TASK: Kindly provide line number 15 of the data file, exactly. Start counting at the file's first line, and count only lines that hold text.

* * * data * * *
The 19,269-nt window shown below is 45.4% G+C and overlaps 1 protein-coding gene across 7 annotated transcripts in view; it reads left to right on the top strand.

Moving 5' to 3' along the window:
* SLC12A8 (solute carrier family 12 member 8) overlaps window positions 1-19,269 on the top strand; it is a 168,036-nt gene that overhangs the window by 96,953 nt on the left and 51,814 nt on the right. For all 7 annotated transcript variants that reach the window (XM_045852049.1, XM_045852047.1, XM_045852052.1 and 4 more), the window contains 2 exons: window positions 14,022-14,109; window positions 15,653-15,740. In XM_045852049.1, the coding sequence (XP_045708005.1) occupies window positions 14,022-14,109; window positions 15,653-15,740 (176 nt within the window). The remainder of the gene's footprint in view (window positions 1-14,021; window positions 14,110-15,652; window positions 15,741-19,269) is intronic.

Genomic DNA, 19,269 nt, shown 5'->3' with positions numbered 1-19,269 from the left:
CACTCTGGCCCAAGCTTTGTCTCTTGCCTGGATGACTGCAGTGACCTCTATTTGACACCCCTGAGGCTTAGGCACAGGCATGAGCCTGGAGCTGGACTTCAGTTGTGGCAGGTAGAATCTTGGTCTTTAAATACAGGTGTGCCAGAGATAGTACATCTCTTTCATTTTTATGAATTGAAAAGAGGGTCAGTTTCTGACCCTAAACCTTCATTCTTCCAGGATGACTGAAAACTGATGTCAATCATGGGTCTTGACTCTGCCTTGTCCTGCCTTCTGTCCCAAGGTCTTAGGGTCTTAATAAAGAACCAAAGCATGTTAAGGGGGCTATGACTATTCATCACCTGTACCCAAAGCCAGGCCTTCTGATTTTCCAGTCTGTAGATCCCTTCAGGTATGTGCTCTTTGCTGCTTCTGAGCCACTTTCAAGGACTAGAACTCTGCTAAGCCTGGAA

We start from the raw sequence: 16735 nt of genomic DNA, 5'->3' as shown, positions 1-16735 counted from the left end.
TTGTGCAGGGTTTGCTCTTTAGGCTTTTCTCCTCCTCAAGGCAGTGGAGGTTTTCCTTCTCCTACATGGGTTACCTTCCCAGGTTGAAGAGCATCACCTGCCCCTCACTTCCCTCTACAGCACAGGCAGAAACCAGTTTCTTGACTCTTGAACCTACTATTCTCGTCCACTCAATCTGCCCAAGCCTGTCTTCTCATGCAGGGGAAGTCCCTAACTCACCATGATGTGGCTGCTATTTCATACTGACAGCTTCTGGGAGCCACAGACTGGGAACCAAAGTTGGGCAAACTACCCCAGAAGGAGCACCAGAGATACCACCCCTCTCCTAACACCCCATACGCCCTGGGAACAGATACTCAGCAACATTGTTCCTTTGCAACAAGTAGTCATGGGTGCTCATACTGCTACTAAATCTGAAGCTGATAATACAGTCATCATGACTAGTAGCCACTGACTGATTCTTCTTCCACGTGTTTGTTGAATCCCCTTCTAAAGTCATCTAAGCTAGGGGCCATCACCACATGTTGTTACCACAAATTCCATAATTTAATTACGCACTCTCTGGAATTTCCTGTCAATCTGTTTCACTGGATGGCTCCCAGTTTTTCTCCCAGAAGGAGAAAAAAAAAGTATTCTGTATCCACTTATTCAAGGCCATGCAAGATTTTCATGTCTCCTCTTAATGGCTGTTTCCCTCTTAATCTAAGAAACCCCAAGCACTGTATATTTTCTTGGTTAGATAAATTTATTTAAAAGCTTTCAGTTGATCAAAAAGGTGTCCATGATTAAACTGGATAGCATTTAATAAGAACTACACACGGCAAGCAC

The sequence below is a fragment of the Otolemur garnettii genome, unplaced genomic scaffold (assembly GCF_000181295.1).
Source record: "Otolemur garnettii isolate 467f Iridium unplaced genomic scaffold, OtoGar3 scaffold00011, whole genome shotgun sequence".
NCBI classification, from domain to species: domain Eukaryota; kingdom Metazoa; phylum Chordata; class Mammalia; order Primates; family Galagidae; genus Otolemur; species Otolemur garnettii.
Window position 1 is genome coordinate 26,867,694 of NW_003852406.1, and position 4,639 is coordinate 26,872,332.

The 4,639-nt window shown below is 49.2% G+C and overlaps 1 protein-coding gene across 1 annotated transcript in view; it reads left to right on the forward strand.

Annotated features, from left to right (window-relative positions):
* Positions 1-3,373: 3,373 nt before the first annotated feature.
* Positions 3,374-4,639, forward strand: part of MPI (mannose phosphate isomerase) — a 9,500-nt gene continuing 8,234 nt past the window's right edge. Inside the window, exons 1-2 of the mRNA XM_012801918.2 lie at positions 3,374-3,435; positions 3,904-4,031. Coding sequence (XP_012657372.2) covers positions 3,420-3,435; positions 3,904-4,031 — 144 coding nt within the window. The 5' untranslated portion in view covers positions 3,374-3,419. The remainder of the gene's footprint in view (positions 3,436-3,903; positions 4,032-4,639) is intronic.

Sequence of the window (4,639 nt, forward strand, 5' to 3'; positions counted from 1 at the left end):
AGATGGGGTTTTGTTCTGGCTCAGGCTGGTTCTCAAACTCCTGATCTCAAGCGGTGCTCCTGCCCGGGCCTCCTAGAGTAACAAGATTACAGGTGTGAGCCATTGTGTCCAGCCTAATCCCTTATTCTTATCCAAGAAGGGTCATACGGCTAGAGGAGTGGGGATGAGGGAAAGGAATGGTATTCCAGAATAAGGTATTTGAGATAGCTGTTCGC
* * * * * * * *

* Positions 3,374-4,639, forward strand: part of MPI (mannose phosphate isomerase) — a 9,500-nt gene continuing 8,234 nt past the window's right edge. Inside the window, exons 1-2 of the mRNA XM_012801918.2 lie at positions 3,374-3,435; positions 3,904-4,031. Coding sequence (XP_012657372.2) covers positions 3,420-3,435; positions 3,904-4,031 — 144 coding nt within the window. The 5' untranslated portion in view covers positions 3,374-3,419. The remainder of the gene's footprint in view (positions 3,436-3,903; positions 4,032-4,639) is intronic.